TABOO

Congress shall pass no law that abridges the freedom of speech. By and large our legislators adhere to that mandate as stated in the first amendment. At present the biggest threat to that freedom is not posed by Congress. It is a group of self imposed restrictions initiated by the populace. It is almost as if a new amendment to the constitution is being drafted. That amendment states that each citizen has the right not to be offended. Don’t step on anybody’s toes. Remove all offensive words, potential insults or politically incorrect comments or be ostracized. The list of unacceptable words grows yearly. As a result, our language possibly becomes more bland and less interesting.

More egregious than word censorship is the practice of making certain subjects taboo. At present the California assembly is considering a bill condemning biased, hateful speech intended to stoke fear and intimidation. What a wonderful idea! However, the legislation is directed toward groups critical of the Israeli occupation of Palestinian lands. Such criticism is deemed as anti-semitic harassment of Jewish students at State universities and should not be allowed. If such legislation is passed It has the potential of stifling all serious discussion regarding racism and sexism on university campuses. Making people feel good will take precedence over open discussion in search of truth.

To judge speech as being biased or hateful is highly subjective. Some might regard Rush Limbaugh’s use of the word, “femenazi” as objectionable. Others might see it as a clever neologism that accurately describes some hyper-militant feminists. In a country as diverse as ours, different groups regard a whole host of differing ideas as repugnant. I can visualize fundamentalist Christians being highly offended by lectures on evolution. This is particularly true if a professor denigrated the six day creation theology held by many evangelicals. Disbelievers in the human contributions to global warming would not be given a voice. One could not ridicule political or irreligious ideas. And so on ad infinitum. I would also suggest that progress rarely arises from agreement or from making everyone feel good. Dissent might truly upset people. However, it plays an important role in the creation of progress.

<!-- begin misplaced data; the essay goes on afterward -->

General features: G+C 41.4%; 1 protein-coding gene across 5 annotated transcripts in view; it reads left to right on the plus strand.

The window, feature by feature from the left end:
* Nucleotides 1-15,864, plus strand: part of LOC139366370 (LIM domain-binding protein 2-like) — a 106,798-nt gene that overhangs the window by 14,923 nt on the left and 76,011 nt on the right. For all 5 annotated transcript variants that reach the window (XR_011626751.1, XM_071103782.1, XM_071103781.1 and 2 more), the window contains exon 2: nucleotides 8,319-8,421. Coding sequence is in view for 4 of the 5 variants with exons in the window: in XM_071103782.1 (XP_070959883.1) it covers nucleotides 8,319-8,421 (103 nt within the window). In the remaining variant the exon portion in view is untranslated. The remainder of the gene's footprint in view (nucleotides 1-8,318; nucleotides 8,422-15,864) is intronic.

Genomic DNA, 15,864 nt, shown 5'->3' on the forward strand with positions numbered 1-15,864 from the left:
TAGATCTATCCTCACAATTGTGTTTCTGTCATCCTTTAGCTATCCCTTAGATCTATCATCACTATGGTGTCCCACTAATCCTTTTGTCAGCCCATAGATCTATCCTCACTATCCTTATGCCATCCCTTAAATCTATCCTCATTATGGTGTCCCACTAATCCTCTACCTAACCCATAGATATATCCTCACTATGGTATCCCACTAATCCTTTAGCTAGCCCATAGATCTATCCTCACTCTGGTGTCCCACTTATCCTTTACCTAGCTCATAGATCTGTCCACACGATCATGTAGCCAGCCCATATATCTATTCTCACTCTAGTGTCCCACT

I hope that I am able to function as a gadfly and that the above comments are sufficiently controversial to stimulate further thought. In the meantime I would urge my readers to revel in politically incorrect phrases before the thought police catch up with you. I would also encourage them to be willing to accept the negative (and sometimes hateful) responses aroused in others by the use of offensive ideas or language. With freedom comes responsibility. And keep in mind the caveat of my mother, “Sticks and stones can break my bones but words will never hurt me.”Taboo

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One Response to TABOO

  1. kenneth Frankel says:

    Dear Vern,
    I am glad to see you are recovered enough to continue your blog. I was disappointed, however, that you, my dear gadfly, didn’t pepper your log with the taboo words and thoughts you so eloquently discussed and urged your readers to use. Love, Ken

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